“‘For proving that courage can be as contagious as fear, for stirring people and nations to come together in defense of freedom, for reminding the world of the fragility of democracy — and of peace — Volodymyr Zelensky and the spirit of Ukraine are TIME’s 2022 Person of the Year.’”
That was Time editor in chief Edward Felsenthal explaining why the publication has named the Ukrainian leader and his people as 2022’s “Person of the Year,” an annual honorific that Time gives to the person or group of people who “most influenced the events of the past 12 months, for good or for ill.”
This year’s 10 finalists also included Tesla
CEO Elon Musk (who took the title last year, and has remained a news driver with this Twitter takeover this year), U.S. Treasury Secretary Janet Yellen (whom the U.S. has “leaned on” to interpret the telltale signs of a recession) and Florida governor (and possible 2024 GOP presidential candidate) Ron DeSantis.
In fact, some of these finalists were also recently featured in the inaugural MarketWatch 50 list of the investors, CEOs, policy makers, crypto players and influencers who are impacting markets and your money this year.
But Felsenthal wrote that Zelensky was “the most clear-cut” choice for “Person of the Year” in recent memory, because he “galvanized the world in a way we haven’t seen in decades” following the unprovoked Russian invasion of Ukraine led by President Vladimir Putin on Feb. 25.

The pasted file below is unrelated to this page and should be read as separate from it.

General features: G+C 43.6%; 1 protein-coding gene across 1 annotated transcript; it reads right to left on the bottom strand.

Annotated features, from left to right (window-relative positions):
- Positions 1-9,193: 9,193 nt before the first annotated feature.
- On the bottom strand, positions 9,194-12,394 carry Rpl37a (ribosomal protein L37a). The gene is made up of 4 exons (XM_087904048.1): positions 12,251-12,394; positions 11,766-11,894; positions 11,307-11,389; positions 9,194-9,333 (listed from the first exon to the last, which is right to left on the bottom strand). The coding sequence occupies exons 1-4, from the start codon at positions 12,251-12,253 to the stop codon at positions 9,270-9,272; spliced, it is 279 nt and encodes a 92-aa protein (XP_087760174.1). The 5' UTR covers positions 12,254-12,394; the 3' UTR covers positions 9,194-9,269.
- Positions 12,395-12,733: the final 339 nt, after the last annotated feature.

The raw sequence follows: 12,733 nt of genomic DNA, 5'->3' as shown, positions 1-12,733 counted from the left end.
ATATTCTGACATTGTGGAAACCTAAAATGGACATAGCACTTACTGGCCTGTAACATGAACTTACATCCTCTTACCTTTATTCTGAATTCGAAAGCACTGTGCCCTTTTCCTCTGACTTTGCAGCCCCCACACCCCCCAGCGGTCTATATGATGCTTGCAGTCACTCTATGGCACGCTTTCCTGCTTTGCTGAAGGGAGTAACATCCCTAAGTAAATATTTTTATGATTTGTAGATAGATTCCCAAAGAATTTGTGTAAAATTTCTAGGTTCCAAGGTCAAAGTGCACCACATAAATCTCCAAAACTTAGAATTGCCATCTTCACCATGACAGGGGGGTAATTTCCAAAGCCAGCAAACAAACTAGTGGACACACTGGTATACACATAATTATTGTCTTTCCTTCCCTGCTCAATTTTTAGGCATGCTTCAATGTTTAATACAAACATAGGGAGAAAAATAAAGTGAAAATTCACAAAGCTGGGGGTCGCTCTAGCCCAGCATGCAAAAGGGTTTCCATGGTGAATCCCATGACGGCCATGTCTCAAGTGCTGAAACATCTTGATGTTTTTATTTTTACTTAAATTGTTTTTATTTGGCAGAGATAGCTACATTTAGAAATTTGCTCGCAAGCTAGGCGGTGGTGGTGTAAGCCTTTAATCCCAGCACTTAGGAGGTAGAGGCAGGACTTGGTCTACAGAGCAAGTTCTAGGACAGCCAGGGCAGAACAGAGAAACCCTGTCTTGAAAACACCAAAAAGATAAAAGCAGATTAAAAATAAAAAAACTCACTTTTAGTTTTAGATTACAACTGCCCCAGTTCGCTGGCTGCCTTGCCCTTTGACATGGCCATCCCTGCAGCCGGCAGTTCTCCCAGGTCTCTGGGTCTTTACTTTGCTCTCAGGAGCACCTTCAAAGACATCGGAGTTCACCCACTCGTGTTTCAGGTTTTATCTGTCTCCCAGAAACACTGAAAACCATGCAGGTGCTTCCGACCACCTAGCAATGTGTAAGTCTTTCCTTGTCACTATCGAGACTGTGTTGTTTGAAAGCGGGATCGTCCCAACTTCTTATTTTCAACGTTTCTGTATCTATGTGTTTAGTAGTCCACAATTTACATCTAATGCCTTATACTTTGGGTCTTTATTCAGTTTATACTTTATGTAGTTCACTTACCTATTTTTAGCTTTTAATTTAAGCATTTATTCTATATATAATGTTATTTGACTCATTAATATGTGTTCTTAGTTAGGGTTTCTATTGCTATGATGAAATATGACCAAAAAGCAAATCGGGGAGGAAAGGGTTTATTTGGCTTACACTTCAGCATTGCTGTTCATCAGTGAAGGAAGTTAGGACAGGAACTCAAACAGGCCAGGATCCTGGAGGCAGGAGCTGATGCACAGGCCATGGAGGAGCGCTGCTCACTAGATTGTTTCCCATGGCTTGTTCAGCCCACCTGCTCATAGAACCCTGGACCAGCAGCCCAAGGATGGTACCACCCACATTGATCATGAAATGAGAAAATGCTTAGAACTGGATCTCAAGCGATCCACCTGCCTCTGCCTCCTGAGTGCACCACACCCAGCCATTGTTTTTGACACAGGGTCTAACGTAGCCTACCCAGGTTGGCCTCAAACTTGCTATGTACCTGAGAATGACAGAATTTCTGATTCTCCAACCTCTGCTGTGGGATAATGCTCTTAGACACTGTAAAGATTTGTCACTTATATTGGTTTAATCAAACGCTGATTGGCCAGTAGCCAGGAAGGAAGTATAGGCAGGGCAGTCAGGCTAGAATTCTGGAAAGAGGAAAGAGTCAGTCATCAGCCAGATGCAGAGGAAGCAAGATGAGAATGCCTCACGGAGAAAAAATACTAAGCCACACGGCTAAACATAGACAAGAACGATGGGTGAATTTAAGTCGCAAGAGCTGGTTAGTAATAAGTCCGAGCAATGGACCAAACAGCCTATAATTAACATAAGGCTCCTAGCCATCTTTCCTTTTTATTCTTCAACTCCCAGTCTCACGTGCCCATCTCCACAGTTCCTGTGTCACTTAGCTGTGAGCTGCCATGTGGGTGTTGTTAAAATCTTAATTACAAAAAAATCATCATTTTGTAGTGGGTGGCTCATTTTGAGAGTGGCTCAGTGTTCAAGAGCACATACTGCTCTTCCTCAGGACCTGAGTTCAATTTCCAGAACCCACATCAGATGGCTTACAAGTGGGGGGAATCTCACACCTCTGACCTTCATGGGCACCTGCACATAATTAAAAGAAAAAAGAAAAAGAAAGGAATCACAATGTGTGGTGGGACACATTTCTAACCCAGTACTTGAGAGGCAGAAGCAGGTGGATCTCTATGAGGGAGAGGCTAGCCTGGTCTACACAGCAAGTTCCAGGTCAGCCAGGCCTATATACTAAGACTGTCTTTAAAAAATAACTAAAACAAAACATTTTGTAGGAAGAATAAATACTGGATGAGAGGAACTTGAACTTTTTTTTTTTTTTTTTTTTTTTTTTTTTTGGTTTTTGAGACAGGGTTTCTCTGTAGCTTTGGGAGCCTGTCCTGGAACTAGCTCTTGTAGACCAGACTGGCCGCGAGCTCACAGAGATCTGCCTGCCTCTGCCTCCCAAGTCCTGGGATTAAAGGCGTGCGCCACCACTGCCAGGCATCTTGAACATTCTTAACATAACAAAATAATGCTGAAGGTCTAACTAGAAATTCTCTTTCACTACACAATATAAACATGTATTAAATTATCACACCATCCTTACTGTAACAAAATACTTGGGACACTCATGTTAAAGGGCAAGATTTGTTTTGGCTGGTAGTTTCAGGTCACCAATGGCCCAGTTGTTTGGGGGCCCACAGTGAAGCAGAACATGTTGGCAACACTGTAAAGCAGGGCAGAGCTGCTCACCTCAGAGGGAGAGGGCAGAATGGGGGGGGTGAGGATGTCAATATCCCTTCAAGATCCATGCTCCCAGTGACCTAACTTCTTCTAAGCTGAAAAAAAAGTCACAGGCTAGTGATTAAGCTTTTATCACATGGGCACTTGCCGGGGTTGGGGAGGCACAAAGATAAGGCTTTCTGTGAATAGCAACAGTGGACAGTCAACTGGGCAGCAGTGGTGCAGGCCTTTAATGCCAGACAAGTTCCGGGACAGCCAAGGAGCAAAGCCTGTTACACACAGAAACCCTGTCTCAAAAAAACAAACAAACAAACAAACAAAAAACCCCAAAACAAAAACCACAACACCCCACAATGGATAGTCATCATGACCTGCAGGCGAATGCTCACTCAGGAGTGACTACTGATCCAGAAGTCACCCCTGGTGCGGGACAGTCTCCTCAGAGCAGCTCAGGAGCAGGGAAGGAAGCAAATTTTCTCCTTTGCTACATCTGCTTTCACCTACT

The Time editor notes how Zelensky became a household name and international icon this year for staying in his country throughout the invasion, and rallying support on social media by giving daily speeches remotely. Some 141 countries in the United Nations condemned the unprovoked invasion of Ukraine. And almost 1,000 companies, including giants like McDonald’s
pulled out of Russia in response. The blue and gold Ukrainian flag became a familiar site on social media, as well, as users and accounts showed their support for Ukraine.
The “Person of the Year” report notes that Zelensky has also drawn his share of criticism, however — including from his fellow Ukrainians —for downplaying the threat of invasion before the Russian bombs first fell. And some critics have called his charm offensive via fashion photo shoots and virtual Grammy Awards appearances and the like somewhat out-of-touch with the human casualties of the war in Ukraine.
“Later we will be judged,” Zelensky told Time reporter Simon Shuster in an accompanying interview. But in the meantime, he says, “I have not finished this great, important action for our country. Not yet.”
Apart from Musk, DeSantis and Yellen, the other “Person of the Year” finalists included Wyoming GOP Rep. Liz Cheney for her work on the Jan. 6 committee and her vow to do “whatever it takes” to keep former President Donald Trump out of the Oval Office in the next election.
founder Jeff Bezos’ ex MacKenzie Scott also made the list for her historic philanthropy, donating almost $2 billion to 343 organizations focused on the support of underserved communities in this year alone.
And the U.S. Supreme Court was given a nod for its historic decision to overturn Roe v. Wade and end almost 50 years of constitutional precedent that protected abortion rights for American women, along with swearing in its first Black female justice, Ketanji Brown Jackson, to the bench.